She sank down in a kitchen chair to wait while Cain walked through the rest of the house. Tears welled. Dammit, she didn’t want to cry. Joe had taught her to be tough. He’d known he wouldn’t always be there for her.
But deep down inside, she was still the frightened ten-year old who had walked into the bathroom and found her mother on the floor, dead of a drug overdose.
She closed her eyes, bit back a sob. She didn’t realize she was crying till she felt Cain drawing her out of the chair and into his arms.
For several seconds she let him hold her, let the tears come, just wrapped her arms around his thick neck and hung on. Then she realized what she was doing and felt like a fool, eased back and turned away.
“I’m sorry, I’m not…not a cryer. Not usually. I’m sorry.” She wiped her eyes, mortified that he had seen this side of her.
“Hey. It’s been a helluva day.” His mouth edged into a smile. “Maybe I’m the one who needed a hug, okay?”
She managed a smile in return. She wouldn’t have thought he could be sweet. “Thanks for checking the house.”
“No problem. You sure you’ll be okay?”
Her smile returned, more real this time. “You’re bigger than I am, but I’ve got the gun.” Now resting on the kitchen table.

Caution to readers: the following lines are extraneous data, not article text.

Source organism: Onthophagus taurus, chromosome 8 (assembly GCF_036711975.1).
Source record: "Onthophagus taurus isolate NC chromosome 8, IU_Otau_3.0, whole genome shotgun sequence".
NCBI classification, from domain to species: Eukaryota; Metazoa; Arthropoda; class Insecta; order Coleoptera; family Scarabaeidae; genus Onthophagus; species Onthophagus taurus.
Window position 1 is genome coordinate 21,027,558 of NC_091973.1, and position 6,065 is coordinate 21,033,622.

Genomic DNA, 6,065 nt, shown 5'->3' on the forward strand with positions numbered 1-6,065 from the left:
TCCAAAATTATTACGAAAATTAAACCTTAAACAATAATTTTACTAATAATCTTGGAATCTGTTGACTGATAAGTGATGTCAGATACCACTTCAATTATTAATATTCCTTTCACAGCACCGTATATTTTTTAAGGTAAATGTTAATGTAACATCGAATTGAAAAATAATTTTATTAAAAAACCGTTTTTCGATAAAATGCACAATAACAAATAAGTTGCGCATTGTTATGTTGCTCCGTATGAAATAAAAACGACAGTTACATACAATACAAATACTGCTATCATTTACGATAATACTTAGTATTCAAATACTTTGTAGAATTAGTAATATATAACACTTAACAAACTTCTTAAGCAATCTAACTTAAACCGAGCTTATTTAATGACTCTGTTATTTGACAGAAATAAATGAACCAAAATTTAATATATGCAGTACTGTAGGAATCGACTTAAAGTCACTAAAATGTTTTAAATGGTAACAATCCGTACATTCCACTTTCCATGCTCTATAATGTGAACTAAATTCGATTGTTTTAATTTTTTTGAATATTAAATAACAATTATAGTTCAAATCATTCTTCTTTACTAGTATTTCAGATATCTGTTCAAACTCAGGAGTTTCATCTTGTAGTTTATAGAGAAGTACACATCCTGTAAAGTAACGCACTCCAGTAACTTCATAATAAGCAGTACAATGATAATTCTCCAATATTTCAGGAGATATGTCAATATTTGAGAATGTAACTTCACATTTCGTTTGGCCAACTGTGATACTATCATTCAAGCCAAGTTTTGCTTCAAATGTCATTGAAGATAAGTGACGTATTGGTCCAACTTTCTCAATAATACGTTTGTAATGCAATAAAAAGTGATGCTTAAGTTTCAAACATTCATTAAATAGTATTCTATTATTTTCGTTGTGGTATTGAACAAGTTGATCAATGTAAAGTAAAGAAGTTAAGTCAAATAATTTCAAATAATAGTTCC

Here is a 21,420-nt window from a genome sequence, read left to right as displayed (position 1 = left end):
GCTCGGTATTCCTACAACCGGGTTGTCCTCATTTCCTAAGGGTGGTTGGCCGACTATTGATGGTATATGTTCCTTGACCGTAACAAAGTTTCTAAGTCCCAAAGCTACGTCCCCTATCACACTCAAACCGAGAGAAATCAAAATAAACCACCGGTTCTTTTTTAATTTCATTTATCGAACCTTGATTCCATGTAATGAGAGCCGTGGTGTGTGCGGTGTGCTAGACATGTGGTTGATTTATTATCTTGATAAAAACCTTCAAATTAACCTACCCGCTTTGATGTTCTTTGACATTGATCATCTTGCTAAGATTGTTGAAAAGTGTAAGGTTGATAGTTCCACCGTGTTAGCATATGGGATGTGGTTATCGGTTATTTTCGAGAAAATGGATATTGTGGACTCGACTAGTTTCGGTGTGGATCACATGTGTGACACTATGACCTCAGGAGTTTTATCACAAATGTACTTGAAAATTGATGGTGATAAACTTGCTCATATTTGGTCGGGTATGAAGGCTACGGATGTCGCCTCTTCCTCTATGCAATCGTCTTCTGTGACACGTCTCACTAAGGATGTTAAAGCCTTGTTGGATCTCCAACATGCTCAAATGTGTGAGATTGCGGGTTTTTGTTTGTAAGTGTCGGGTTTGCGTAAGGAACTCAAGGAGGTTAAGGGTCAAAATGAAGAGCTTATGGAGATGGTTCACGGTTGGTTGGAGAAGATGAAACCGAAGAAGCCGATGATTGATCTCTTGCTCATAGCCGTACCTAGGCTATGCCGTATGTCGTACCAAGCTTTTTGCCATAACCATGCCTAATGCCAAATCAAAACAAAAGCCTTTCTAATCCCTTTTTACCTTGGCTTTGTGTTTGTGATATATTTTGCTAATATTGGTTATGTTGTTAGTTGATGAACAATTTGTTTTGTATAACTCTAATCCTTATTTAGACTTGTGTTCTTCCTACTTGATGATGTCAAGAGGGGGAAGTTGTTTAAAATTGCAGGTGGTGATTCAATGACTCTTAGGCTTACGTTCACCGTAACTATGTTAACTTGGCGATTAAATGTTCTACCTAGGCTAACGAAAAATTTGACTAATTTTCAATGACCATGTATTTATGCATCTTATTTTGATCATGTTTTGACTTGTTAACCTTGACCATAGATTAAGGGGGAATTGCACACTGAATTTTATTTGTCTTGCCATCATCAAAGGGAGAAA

He chuckled. “All right, if you’re sure, I’ll see you in the morning.”
He’d see her in the morning? Dammit, she’d forgotten he was coming to the office tomorrow for the call to his private investigator. “Good night.”
Cain left the house through the garage, swung a long leg over the seat of his Harley and fired up the engine. The biceps in his huge arms bulged as he grabbed the handlebars. Carly pushed the button on the garage door as he started backing away, turned the bike and roared off down the block.
Exhaustion swamped her. Dragging herself into the bedroom, she stripped off her clothes, pulled on an XXL navy blue Drake Trucking T-shirt she liked to sleep in and crawled beneath the covers. The pistol rested on the nightstand. She should have been able to sleep.
But she couldn’t.
Linc got up Sunday morning at the crack of dawn, loaded his fishing gear onto the back of an ATV and took off to one of the two lakes on Blackland Ranch. He’d called Townsend way too late last night and told him what had happened at the roadhouse. He’d instructed the investigator to set up security on Carly Drake twenty-four/seven and find out everything he could about a guy who called himself El Jefe.
Linc had slept a little after that, not much. He’d awoken early and decided he needed to clear his head. Tossing a line in the water, kicking back and waiting to get a bite, worked almost as well as morning sex.
Well, almost. Hell, he hadn’t been with a women in nearly a month, too damned long as far as he was concerned. He needed to make a phone call, talk to Renee or maybe Melissa, see if one of his friends with benefits was up for a good time when he got back to Dallas.
Something stirred deep and hot inside him. Unfortunately, it wasn’t an image of Renee or Melissa. It was Carly Drake who fired his blood.